Nevertheless, numerous papers exist that provide validated methods for the detection of notable drugs in oral fluid. A summary of these is shown in Table 4. Predominantly, the preferred technique is MS due to its high sensitivity and specificity. Consequently the focus is on the use of this technique.
MS can be in the form of GC-MS or LC-MS including tandem mass spectrometry (MS-MS) applications for both forms of chromatography. Detection limits are within or less than those mentioned in Table 3 and use volumes of oral fluid from 0.1 – 0.5 mL. The majority of methods use LC-MS as distinct from GC-MS to cater for the lower sample volumes and required low detection limits, although a number of GC-MS techniques have been reported with adequate sensitivity. A review of the pros and cons of LC-MS methods in oral fluid drug detection has been published.88
Whatever technique is used it is important that the detection limits applied to confirmation testing is the same, but preferably lower, than the initial testing threshold concentration. This avoids not being able to confirm an initial on-site positive result because of insufficient sensitivity and to cater for presence of some metabolites that cross-react with antibodies used in immunoassays.
It is now expected that laboratories in many parts of the world, including the author’s own laboratory, are subject to some form of certification or accreditation process. Most commonly laboratories conform, or should conform to the ISO/IEC 17025 standard.89,90 This means that laboratories testing batches of specimens would also employ blank samples, samples with known concentrations (calibrators) and quality controls to ensure the results of each batch of specimens meet appropriate laboratory performance criteria. Only results from those batches where performance criteria are satisfactorily met are therefore accepted. All other results are rejected and the analysis repeated. Additionally the methods used must be fully validated and comply with International harmonised guidelines.91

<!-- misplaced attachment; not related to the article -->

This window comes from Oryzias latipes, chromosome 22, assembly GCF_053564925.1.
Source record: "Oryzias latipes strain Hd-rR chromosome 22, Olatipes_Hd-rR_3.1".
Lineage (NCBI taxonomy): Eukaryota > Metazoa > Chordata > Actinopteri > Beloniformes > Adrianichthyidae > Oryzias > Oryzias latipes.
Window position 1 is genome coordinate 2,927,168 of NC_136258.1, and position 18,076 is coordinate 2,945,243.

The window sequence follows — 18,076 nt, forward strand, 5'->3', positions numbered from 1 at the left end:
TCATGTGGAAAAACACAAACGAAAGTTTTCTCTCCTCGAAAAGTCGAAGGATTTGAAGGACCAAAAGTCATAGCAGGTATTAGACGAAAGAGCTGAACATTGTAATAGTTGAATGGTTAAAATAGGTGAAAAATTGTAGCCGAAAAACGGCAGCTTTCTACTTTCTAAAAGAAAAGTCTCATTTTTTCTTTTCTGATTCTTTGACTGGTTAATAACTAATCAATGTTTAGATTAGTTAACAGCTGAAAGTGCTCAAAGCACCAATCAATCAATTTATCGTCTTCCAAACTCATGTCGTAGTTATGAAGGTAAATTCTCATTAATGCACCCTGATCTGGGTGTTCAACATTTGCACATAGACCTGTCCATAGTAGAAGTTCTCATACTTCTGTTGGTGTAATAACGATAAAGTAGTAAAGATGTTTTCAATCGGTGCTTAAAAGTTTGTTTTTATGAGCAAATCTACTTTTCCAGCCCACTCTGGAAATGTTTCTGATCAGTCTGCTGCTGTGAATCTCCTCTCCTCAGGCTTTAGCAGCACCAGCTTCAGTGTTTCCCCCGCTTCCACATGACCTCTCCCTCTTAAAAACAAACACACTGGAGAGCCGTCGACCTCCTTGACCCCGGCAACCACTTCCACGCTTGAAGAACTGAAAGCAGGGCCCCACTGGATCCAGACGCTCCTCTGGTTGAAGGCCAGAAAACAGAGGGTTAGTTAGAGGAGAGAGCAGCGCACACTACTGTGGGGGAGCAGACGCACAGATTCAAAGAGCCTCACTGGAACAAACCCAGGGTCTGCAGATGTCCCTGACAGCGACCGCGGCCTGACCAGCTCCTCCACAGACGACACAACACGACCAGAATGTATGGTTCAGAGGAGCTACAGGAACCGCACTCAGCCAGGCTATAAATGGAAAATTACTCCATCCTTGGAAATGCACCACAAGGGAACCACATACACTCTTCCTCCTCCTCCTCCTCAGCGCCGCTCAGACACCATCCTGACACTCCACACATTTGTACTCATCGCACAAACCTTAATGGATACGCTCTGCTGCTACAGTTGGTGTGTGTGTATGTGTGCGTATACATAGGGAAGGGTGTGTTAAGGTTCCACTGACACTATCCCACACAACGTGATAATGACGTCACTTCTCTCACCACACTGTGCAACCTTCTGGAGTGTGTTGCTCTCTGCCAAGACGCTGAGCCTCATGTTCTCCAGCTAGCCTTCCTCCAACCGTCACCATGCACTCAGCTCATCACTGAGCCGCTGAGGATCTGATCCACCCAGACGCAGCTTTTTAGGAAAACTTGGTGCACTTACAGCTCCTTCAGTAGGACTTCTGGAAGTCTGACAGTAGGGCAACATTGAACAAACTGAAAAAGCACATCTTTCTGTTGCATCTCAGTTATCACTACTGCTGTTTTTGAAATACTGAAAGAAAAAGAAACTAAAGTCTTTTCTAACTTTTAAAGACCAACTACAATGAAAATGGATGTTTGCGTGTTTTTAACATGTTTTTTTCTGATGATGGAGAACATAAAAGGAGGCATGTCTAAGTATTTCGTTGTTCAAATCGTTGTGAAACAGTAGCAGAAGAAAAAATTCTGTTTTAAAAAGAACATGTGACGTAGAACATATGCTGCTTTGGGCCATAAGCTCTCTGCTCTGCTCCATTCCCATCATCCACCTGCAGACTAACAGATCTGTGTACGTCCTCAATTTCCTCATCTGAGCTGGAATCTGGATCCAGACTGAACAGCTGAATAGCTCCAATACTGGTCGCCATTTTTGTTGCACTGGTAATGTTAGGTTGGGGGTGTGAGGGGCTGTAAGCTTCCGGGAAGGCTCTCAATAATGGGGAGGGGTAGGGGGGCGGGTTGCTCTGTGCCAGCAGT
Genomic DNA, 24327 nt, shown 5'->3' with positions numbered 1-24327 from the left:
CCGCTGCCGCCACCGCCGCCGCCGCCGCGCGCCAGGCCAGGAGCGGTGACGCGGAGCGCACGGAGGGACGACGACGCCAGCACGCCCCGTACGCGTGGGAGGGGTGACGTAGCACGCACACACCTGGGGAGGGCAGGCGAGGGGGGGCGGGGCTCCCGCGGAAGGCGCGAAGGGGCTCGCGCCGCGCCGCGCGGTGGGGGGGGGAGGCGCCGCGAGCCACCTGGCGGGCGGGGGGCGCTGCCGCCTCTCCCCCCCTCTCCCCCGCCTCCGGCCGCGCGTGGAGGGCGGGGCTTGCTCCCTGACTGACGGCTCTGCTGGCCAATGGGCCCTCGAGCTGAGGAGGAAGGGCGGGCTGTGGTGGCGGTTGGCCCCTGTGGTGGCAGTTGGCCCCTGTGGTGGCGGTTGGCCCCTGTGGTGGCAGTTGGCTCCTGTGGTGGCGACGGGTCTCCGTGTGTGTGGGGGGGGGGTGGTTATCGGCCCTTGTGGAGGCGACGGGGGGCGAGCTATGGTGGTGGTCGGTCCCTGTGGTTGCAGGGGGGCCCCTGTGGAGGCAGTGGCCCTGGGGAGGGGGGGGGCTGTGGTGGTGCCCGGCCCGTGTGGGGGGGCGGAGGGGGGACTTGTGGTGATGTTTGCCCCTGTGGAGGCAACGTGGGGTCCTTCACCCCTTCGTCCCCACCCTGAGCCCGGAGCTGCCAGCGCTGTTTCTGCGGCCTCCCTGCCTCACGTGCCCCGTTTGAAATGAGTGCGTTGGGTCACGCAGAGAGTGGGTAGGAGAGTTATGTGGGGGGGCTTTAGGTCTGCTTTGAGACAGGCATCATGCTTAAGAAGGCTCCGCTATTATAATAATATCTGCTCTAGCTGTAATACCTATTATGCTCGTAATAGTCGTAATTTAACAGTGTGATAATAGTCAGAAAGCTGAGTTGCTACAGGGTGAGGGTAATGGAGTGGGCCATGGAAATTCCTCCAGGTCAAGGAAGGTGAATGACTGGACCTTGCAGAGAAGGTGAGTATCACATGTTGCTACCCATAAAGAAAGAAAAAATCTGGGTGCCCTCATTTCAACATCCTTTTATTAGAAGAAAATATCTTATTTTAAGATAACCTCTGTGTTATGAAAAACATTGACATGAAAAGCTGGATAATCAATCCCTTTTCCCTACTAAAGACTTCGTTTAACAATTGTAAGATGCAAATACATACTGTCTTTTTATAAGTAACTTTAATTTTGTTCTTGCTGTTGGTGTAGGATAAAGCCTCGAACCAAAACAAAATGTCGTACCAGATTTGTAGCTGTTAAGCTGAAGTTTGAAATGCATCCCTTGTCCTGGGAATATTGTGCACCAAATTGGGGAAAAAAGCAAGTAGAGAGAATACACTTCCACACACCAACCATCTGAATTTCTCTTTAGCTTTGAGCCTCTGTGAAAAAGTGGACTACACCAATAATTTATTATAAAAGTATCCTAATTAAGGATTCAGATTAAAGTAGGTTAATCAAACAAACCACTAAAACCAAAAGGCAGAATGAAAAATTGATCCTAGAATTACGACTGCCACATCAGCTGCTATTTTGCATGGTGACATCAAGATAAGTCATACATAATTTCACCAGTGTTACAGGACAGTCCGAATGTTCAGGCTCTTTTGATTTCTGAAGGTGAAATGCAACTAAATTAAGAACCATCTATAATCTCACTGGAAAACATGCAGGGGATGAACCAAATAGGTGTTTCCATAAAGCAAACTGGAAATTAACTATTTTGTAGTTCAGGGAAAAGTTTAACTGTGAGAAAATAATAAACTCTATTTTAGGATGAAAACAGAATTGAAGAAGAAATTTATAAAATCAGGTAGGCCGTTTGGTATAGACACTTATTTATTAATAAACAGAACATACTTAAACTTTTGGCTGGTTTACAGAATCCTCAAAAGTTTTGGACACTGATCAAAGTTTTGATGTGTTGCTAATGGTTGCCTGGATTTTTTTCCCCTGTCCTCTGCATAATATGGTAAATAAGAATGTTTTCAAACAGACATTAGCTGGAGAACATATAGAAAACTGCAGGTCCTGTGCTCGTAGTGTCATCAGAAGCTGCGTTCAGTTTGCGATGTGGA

In addition, most laboratories take part in some form of proficiency test to independently assess their ability to detect drugs. One program in oral fluid has been reported.92
In essence this means that there are checks and balances for using laboratory-based test kits including their calibrations and monitoring their performance. When cassettes by themselves or cassettes placed in readers are used in the testing location (workplace, street, etc) there is a need to ensure a level of quality assurance takes place to ensure that the devices are used as recommended by the manufacturer and sufficient quality issues have been addressed to ensure optimum and consistent performance. This includes the training of staff, the running of suitable quality controls and participation in external proficiency tests.85
The principles of good laboratory practice do need to be also considered for on-site testing. In practice this may be more difficult given that the environmental conditions and location are much less controlled than a laboratory. Nevertheless, it is imperative that the collection and testing process is as controlled as is reasonably feasible and the staff performing the collection of specimens and the testing are properly trained, otherwise it is likely that initial on-site results will be less reliable. This may produce a higher rate of FP and FN.
The last decade has seen a revolution in the development of alternative specimens for drug analysis. The use of oral fluid has been found to offer significant promise when detection of relatively recent use of drugs is sought in a non-invasive manner. Technological advances do allow on-site detection of drugs, but there are technical issues in relation to collection of oral fluid and in the variability of drug concentrations (of different drug types) in this fluid. More research is needed to further the detection of drugs present in this fluid which should allow improved reliability of detection of drugs. Similarly, future technological developments of on-site devices should allow more sensitive and reliable detection of a number of drugs.
Competing interests: None declared.